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Help With Fixing Reminton 4100 Trap

Discussion in 'Uncategorized Threads' started by Jollytrapshooter, Jul 16, 2008.

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  1. Jollytrapshooter

    Jollytrapshooter Member

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    Me and another guy were put in charge of getting a Remington 4100 trap up and running for an Ikes Shoot. We got it all cleaned up and running, but there's a couple of problems. First, the trap will stay in one position and throw 5 or 6 birds, then finally move, but will stay in the same position and do the same thing. The second we think we have figured out, but want to make sure. When it drops targets onto the plate, they like to bounce and end up on edge, then when the arm goes to throw them, they shatter all over causing the next 3 or 4 birds to come out broken. Any help is appreciated. Thanks, Josh.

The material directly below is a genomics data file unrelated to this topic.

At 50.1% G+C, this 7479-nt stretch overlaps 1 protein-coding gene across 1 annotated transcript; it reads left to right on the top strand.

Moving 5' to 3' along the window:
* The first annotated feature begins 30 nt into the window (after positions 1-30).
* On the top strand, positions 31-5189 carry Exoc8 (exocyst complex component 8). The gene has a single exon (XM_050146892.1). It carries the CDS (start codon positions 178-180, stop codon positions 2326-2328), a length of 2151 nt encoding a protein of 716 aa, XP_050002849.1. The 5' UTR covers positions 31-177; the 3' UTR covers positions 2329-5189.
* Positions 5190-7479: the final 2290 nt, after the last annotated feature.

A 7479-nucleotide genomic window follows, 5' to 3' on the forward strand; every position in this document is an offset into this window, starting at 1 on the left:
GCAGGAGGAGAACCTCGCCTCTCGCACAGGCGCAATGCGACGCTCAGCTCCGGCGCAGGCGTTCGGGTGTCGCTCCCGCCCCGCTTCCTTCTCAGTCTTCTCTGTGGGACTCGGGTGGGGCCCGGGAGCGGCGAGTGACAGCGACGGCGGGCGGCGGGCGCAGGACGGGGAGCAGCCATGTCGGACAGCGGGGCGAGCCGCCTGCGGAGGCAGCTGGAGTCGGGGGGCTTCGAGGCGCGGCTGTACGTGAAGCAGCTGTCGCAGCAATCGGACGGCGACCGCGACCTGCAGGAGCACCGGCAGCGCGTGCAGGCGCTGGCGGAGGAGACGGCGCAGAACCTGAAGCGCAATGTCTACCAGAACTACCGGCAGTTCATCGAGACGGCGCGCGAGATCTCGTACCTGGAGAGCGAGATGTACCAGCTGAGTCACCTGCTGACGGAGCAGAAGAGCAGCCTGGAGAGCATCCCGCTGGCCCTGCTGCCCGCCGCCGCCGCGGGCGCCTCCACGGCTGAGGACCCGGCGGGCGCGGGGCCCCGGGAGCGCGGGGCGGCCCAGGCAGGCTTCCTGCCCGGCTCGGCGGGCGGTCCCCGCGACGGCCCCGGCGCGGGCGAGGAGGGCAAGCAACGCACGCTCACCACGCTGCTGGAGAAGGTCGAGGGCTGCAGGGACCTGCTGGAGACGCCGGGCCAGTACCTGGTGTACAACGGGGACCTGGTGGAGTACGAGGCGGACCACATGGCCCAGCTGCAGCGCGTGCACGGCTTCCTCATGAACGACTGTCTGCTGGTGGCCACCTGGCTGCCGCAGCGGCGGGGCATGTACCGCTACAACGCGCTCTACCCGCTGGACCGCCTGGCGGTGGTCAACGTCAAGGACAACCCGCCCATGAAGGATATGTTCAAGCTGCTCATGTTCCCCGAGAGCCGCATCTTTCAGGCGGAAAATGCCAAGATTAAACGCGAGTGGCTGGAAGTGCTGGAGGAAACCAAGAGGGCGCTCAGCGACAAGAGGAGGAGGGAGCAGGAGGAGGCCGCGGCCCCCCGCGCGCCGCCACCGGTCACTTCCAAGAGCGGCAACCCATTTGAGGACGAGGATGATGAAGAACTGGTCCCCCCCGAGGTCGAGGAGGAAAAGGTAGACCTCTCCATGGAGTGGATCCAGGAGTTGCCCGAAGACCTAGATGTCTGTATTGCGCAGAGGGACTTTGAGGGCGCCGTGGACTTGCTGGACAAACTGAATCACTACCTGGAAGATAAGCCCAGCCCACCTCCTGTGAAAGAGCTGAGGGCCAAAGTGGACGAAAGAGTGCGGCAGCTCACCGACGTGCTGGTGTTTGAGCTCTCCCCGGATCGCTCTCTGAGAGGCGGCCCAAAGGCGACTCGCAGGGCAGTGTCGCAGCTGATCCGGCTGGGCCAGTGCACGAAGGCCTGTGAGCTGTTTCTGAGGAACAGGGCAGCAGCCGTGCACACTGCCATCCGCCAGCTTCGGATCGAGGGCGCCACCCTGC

2. GunDr

    GunDr Well-Known Member

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    First, make sure there isn't a ridge of pitch build up on the drop plate. This can stop the target from sliding rearward. Also, there should be a tab on the front side of the hole where the target drops out. This helps guide the target down. It's just a flat piece of steel. You can bend it for adjustment.

    With regards to the targets being tossed, are you saying the machine doesn't change position after each target is thrown?

    Doug
     
  3. Jollytrapshooter

    Jollytrapshooter Member